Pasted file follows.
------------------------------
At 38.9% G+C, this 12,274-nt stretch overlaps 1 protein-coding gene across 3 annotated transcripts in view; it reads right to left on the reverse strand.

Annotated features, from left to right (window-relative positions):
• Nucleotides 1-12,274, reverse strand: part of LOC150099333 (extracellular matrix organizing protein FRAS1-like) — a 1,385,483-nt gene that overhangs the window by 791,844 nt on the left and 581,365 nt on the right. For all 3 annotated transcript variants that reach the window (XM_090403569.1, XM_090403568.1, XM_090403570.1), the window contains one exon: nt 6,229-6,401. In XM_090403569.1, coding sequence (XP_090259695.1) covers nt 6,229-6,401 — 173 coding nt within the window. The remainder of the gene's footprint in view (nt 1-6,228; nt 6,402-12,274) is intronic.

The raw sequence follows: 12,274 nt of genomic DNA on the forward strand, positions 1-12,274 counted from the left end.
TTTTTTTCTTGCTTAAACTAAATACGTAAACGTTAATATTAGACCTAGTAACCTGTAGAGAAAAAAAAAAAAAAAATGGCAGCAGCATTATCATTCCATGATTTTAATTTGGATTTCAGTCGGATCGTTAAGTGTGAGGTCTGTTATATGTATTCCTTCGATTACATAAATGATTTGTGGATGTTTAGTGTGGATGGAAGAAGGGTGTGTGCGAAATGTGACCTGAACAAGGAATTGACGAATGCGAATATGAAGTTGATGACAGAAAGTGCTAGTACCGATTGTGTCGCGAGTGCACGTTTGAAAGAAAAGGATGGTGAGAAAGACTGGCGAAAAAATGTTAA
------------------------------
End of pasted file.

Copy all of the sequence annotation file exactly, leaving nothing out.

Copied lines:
At 38.9% G+C, this 12,274-nt stretch overlaps 1 protein-coding gene across 3 annotated transcripts in view; it reads right to left on the reverse strand.

Annotated features, from left to right (window-relative positions):
• Nucleotides 1-12,274, reverse strand: part of LOC150099333 (extracellular matrix organizing protein FRAS1-like) — a 1,385,483-nt gene that overhangs the window by 791,844 nt on the left and 581,365 nt on the right. For all 3 annotated transcript variants that reach the window (XM_090403569.1, XM_090403568.1, XM_090403570.1), the window contains one exon: nt 6,229-6,401. In XM_090403569.1, coding sequence (XP_090259695.1) covers nt 6,229-6,401 — 173 coding nt within the window. The remainder of the gene's footprint in view (nt 1-6,228; nt 6,402-12,274) is intronic.

The raw sequence follows: 12,274 nt of genomic DNA on the forward strand, positions 1-12,274 counted from the left end.
TTTTTTTCTTGCTTAAACTAAATACGTAAACGTTAATATTAGACCTAGTAACCTGTAGAGAAAAAAAAAAAAAAAATGGCAGCAGCATTATCATTCCATGATTTTAATTTGGATTTCAGTCGGATCGTTAAGTGTGAGGTCTGTTATATGTATTCCTTCGATTACATAAATGATTTGTGGATGTTTAGTGTGGATGGAAGAAGGGTGTGTGCGAAATGTGACCTGAACAAGGAATTGACGAATGCGAATATGAAGTTGATGACAGAAAGTGCTAGTACCGATTGTGTCGCGAGTGCACGTTTGAAAGAAAAGGATGGTGAGAAAGACTGGCGAAAAAATGTTAA